On October 8, 2004, the Chapmans filed a revised affidavit of Richard L. Duncan, now with the required supporting documents attached. Specific leave of the trial court had not been granted for this filing.
On October 18, 2004, the trial court granted summary judgment to Bearfield because (1) the Duncan affidavit did not meet what the judge termed “the locality rule”: the affidavit did not demonstrate Duncan's familiarity with the professional standard of care required of attorneys in that part of east Tennessee, and (2) the Chapmans' failure to attach supporting documents to the Duncan affidavit made it “technically deficient.”
The Chapmans appealed. The Court of Appeals vacated the grant of summary judgment. First, the intermediate appellate court could find no basis for a “locality rule” that governs the conduct of an attorney practicing law in Tennessee. Second, the court found the Duncan affidavit technically deficient but reasoned that the Chapmans should have received extra time to correct the mistake.
We accepted this appeal to clarify whether experts testifying in legal malpractice cases must be familiar with a single statewide professional standard of care or a standard of care for a particular locality within the state. We hold that a single, statewide professional standard of care exists for attorneys practicing in Tennessee and that expert witnesses testifying in legal malpractice cases must be familiar with the statewide professional standard of care.
Standard of Review
We review a trial court's grant of summary judgment de novo. See Blair v. W. Town Mall, 130 S.W.3d 761, 763 (Tenn.2004). In accordance with Tennessee Rule of Civil Procedure 56.04, a grant of summary judgment is appropriate only when (1) there is no genuine issue with regard to the material facts relevant to the claim or defense contained in the motion, and (2) based on the undisputed facts, the moving party is entitled to a judgment as a matter of law. Id. at 764.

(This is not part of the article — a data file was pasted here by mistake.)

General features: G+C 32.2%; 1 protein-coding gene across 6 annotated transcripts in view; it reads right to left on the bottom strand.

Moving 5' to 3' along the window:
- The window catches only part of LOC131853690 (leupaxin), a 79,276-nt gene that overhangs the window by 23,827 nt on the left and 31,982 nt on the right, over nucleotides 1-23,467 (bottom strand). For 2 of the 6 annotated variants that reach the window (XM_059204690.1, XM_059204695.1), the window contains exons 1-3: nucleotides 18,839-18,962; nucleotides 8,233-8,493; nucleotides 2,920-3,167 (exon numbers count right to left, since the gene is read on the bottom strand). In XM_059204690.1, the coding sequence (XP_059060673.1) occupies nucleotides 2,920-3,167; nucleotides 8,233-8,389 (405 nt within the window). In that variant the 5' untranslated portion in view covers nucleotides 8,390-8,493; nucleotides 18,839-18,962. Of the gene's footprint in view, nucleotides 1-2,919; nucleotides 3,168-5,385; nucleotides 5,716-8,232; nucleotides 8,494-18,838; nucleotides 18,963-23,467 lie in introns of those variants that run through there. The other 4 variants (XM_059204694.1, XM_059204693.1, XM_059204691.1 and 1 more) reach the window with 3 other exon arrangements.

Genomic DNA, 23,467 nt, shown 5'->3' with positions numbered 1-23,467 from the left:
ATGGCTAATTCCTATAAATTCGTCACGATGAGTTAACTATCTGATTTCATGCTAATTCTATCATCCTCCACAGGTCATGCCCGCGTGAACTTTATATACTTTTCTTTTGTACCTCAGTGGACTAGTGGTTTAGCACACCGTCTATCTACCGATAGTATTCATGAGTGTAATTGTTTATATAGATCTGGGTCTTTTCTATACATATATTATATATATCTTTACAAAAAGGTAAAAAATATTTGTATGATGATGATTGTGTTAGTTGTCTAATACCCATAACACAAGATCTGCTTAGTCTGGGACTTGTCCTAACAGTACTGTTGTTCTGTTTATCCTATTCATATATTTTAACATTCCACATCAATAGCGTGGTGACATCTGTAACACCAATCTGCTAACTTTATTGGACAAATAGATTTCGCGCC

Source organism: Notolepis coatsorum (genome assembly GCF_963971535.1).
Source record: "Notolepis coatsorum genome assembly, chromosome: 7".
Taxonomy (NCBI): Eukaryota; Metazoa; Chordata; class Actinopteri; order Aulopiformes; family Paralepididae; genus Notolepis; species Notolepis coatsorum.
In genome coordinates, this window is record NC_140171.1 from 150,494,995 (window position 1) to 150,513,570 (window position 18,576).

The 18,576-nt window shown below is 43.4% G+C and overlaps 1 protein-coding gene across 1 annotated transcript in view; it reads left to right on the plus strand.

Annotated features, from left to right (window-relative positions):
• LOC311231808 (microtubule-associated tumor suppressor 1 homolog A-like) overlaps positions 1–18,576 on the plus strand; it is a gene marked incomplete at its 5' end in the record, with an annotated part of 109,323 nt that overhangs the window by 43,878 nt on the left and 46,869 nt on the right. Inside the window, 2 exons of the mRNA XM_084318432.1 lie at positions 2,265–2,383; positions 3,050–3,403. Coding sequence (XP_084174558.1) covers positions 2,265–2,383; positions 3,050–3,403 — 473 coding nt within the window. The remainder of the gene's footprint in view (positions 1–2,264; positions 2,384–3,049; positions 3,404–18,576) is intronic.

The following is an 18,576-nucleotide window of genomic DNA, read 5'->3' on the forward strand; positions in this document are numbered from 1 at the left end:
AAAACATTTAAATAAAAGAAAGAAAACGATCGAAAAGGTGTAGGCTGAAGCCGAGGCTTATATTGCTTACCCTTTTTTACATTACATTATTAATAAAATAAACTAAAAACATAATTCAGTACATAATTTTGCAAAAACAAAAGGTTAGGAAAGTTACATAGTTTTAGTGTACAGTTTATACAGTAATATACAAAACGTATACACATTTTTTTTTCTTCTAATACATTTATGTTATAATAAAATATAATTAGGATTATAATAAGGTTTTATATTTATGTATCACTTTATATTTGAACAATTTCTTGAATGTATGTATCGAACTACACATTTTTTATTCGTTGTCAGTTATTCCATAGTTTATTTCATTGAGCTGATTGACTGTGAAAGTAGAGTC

A Statewide Professional Standard of Care for Tennessee Attorneys
In Spalding v. Davis, 674 S.W.2d 710 (Tenn.1984), the Court noted that “[t]he settled general rule in most if not all [United States] jurisdictions is that an attorney ․ may be held liable to his client for damages resulting from his failure to exercise [the] ordinary care, skill, and diligence ․ which is commonly possessed and exercised by attorneys in practice in the jurisdiction.” Id. at 714 (emphasis added).1 Twice since 1984, in Lazy Seven Coal Sales, Inc. v. Stone & Hinds, P.C., 813 S.W.2d 400, 405-06 (Tenn.1991), and in Sanjines v. Ortwein & Assocs., 984 S.W.2d 907, 910 (Tenn.1998), we repeated with approval, though without further elaboration or analysis, the Spalding formulation. However, none of these cases presented a good opportunity to define the term “jurisdiction.”